(photo credit: henrybloomfield, flickr Creative Commons license)

You know, for a long time I resisted incorporating the current economic environment into my writing here, other than brief references to it in the around the horn posts, mostly because I didn’t feel like I had any brilliant answers. Yeah, it sucks that no one has any money and everybody’s cutting back. No, we don’t really have a lot of control over the situation. So why talk about it? But at the AFTA Convention last month, I started to realize that there’s a very palpable need out there to look for answers, even if we’re not sure where (or whether) we’ll find them. So in the spirit of Web 2.0, here’s what I’m going to propose: let’s crowdsource this thing. Let’s get all the information we have, collectively, on the table, and start thinking about what we can do as a field and as individuals to turn this ship around. If you have something to contribute, do so in the comments and I will respond to selected ones in future posts in order to keep the conversation going and shine a light on your ideas.

Though it’s tempting to start by thinking about this from the perspective of an individual organization or person, I want to urge everyone at the beginning to take a very broad view of the situation, thinking about the pressures and opportunities that the current environment is creating. Once we have a good handle on that, our thoughts about individual situations will be much better informed because we can place them in context.

So, without further ado, here are some thoughts on the big picture to get us started. These are in no particular order.

This recession is much bigger than any of us or all of us put together.
The biggest thing to keep in mind about the recession, I think, is that we didn’t cause it, so therefore we can’t really fix it by ourselves. (By ourselves, I mean as an arts field.) However, that doesn’t mean we don’t have any power. We can help ourselves by becoming much more involved at a political level and working to support policies that will help everyone, not just artists, much as many artists got involved at the Obama campaign last year. Follow what’s going on in Congress. There are some pretty sweeping changes under consideration that could have big implications for the future, the most obvious being health care reform, the energy bill, and consideration of a second stimulus package. The outcome of those discussions could very easily mean far more for the arts than the next food fight over the NEA budget or Kal Penn’s new role at the White House.

There’s going to be some contraction.
If economies can grow, they can also shrink, and this one is shrinking. With the total number of nonprofits continuing to increase, there is inevitably going to be some attrition. From a system perspective, if this is inevitable, we want to make sure that this happens in the way that makes the best sense for everyone. To do this, we need to ask ourselves who the arts are really for. Is it the artists? Is it wealthy, educated audiences? At-risk kids? Everyone? Well-traveled international orchestra conductors and executive-level administrators? Following the money, you would think it’s the last group.

Most observers seem to agree that it’s the mid-level organizations that are going to be hit the hardest. I don’t know whether that’s accurate, but let’s assume that is for the sake of argument. Does this mean that mid-level organizations are overcapitalized? Do there need to be as many of them as they are? Or does it mean that small and large organizations are (or will be) overvalued?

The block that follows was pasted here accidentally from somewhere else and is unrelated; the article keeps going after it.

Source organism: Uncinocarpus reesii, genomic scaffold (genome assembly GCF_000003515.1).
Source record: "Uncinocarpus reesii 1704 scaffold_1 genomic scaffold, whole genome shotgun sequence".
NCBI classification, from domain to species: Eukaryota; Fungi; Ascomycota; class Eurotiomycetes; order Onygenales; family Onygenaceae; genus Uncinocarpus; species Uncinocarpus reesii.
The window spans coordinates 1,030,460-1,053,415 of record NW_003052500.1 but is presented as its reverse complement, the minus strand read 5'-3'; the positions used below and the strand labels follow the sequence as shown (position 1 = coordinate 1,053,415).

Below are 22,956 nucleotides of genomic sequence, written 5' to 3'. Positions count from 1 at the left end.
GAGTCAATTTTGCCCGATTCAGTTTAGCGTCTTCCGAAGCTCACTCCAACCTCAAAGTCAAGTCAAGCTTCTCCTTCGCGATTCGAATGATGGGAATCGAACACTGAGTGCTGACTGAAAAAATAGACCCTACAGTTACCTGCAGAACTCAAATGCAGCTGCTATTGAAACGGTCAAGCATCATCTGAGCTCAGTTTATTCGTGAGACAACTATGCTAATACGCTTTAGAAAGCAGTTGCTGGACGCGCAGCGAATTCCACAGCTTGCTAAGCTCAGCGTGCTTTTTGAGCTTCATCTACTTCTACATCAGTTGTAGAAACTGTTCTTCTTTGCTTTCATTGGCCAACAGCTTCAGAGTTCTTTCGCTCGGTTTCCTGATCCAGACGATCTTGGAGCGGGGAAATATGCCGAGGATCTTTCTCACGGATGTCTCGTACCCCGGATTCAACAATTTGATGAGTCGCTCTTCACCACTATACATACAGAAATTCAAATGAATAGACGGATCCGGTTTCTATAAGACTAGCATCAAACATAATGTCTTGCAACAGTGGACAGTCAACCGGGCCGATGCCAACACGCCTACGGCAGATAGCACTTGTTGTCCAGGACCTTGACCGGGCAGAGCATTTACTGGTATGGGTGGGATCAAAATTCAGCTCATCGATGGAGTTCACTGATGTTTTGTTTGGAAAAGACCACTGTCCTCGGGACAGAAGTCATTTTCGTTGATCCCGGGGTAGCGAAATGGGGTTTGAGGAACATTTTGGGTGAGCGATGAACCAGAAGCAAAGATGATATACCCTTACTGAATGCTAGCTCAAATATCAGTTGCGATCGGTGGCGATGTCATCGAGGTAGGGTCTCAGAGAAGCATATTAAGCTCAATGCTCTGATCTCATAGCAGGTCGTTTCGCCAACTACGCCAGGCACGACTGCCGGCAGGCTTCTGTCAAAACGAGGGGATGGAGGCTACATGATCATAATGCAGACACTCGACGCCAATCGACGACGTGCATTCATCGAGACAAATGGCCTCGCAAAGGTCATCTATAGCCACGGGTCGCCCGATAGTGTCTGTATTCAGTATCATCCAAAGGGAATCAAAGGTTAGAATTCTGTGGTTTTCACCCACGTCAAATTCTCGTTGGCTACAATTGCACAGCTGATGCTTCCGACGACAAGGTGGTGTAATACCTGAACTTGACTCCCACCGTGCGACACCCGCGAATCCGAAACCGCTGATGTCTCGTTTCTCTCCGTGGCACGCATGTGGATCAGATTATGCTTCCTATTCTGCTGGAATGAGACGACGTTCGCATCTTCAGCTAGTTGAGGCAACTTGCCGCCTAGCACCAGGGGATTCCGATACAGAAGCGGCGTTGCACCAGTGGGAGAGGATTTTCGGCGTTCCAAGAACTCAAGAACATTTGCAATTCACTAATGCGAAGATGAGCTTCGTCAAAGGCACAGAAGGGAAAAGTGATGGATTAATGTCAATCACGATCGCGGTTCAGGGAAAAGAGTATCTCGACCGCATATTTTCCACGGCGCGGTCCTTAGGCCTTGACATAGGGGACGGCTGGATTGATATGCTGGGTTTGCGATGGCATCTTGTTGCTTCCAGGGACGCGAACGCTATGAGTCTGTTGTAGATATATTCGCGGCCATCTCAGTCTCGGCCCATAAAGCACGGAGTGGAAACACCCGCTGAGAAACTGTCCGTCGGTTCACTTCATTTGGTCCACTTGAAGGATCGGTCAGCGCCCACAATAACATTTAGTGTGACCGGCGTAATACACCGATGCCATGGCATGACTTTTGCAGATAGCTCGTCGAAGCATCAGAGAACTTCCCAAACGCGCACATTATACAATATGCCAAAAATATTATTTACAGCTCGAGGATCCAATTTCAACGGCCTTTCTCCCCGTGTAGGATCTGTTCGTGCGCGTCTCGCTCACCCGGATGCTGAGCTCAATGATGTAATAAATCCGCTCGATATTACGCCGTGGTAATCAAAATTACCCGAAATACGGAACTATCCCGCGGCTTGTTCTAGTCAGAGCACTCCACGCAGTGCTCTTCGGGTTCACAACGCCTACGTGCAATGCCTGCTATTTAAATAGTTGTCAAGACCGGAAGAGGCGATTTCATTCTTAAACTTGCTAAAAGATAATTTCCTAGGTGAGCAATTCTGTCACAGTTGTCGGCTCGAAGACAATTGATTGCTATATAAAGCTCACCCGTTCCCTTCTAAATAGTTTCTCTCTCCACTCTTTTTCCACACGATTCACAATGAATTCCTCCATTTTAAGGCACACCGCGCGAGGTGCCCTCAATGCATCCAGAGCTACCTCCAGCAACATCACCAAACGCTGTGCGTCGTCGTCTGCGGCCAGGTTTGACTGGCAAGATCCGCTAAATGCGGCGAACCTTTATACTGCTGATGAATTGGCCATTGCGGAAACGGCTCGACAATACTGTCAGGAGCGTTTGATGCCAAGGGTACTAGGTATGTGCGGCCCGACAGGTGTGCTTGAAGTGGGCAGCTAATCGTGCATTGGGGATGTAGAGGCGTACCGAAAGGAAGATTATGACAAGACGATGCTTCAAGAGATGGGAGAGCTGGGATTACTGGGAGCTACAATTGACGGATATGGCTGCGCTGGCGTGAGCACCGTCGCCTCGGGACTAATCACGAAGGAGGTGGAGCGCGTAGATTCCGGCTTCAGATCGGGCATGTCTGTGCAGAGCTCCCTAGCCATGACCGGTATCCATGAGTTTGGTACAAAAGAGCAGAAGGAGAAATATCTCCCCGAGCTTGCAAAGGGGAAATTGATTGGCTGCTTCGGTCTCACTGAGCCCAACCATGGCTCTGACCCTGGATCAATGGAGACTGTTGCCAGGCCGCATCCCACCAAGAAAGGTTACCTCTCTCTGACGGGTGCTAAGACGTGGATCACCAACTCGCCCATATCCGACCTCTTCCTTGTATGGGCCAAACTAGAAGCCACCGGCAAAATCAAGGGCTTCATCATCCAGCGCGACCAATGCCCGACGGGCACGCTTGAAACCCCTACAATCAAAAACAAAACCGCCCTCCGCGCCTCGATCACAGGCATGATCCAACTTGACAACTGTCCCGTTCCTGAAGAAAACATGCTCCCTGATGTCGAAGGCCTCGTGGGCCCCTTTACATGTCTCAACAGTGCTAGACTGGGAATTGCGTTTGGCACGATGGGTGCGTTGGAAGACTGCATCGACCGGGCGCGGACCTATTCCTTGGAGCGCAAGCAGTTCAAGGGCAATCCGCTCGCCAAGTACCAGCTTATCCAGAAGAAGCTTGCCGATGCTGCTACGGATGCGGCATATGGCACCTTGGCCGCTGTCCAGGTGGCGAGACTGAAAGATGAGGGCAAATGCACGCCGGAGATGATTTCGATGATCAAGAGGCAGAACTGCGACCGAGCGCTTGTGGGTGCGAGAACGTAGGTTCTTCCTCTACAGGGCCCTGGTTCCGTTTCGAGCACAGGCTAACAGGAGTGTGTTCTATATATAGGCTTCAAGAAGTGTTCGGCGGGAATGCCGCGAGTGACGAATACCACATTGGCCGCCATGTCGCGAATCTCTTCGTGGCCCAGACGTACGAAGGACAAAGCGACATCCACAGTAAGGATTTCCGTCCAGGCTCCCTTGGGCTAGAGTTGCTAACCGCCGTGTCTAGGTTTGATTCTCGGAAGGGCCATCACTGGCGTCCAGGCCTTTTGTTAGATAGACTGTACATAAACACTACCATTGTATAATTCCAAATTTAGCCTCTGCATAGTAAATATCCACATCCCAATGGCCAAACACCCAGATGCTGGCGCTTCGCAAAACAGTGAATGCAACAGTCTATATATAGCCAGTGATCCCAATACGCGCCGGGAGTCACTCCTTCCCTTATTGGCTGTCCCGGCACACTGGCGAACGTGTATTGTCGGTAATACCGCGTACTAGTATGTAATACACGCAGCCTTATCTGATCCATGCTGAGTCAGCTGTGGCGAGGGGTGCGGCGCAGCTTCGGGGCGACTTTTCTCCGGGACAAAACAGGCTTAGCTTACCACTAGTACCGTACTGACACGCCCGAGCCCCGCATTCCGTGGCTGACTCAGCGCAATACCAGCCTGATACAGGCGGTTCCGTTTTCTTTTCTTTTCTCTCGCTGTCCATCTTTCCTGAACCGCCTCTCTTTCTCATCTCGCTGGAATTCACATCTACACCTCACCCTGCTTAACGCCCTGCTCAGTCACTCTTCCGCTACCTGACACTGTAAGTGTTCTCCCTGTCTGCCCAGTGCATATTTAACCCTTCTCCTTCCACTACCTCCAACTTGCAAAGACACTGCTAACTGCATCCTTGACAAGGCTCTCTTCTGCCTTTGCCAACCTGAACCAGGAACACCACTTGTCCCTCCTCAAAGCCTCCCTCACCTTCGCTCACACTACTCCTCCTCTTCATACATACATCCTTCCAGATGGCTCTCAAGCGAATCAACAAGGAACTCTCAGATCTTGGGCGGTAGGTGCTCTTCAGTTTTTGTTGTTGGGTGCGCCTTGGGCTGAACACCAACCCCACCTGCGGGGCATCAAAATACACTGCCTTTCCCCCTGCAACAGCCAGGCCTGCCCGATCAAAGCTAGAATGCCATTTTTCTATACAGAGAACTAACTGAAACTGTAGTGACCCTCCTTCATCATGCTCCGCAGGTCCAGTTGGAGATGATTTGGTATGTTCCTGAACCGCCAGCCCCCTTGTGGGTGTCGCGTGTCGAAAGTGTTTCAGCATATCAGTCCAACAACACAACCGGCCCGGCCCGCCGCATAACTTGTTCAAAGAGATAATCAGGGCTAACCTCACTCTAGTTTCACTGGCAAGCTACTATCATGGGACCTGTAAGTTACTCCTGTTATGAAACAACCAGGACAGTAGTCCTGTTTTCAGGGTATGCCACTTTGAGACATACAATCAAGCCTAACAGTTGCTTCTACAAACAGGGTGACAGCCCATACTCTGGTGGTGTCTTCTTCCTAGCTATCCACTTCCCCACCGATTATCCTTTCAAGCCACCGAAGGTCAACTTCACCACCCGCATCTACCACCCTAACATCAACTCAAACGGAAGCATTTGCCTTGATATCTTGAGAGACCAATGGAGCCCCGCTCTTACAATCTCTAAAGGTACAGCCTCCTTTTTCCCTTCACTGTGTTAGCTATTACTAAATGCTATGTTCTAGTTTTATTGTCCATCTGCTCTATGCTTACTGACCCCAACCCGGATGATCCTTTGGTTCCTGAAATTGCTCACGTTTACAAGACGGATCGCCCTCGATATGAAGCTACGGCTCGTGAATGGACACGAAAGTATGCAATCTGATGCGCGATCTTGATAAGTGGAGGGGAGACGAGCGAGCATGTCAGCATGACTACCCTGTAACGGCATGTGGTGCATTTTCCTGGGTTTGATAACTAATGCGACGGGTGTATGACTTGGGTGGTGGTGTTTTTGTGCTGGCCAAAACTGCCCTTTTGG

We all know what the pressures are. Where are the opportunities?
Just as nature abhors a vacuum, so do markets. Let’s take a look at where the opportunities lie in this recession.

  1. This is a GREAT time to hire. A lot of people are out of work right now, but that doesn’t mean there’s any less talent or experience in the labor force than there was before. You have access to quite a few people in this market who wouldn’t have been available in a different time.
  2. This is a great time to SPEND MONEY. If you’re one of the lucky few to actually have money to burn in this economy, don’t sit on it! Everything is cheap right now, from real estate to services to stuff you buy at the mall. There’s not likely to be another opportunity again anytime soon when your dollar can buy so much, and as a bonus you’ll be doing your patriotic duty. And by the way, this goes for foundations too: buying impact is no less cheap for them. So consider dipping into those endowments, or even spending them down: trust, there will be plenty of people ready to carry on the legacy once things improve.
  3. This is a great time to START SOMETHING NEW. Again, there’s a lot of talent, a lot of time, and a lot of energy floating around out there that wasn’t out there before. That lends itself well to entrepreneurship, new ideas, new collaborations, new possibilities. Things will be tough at first, but you’ll also be facing a lot less competition now than you would in a more prosperous time.

Another opportunity is to make more intensive use of resources that are available to you at no marginal cost. (Meaning free, to the non-economically inclined.) Because there’s not as much cash floating around, and (some) people have more time, those resources become more valuable to you. I’m thinking about things like the Internet in general, social media, blogs, free events or workshops, and so forth.

That should be a decent start, but I’m sure I haven’t captured everything. What other large-scale implications can we think of for the recession?

  • Anonymous

    Krista Pilot's brief presentation addresses the question "what opportunities might be present for arts orgs in this economy?" Pilot encourages broad thinking about the role that arts can serve.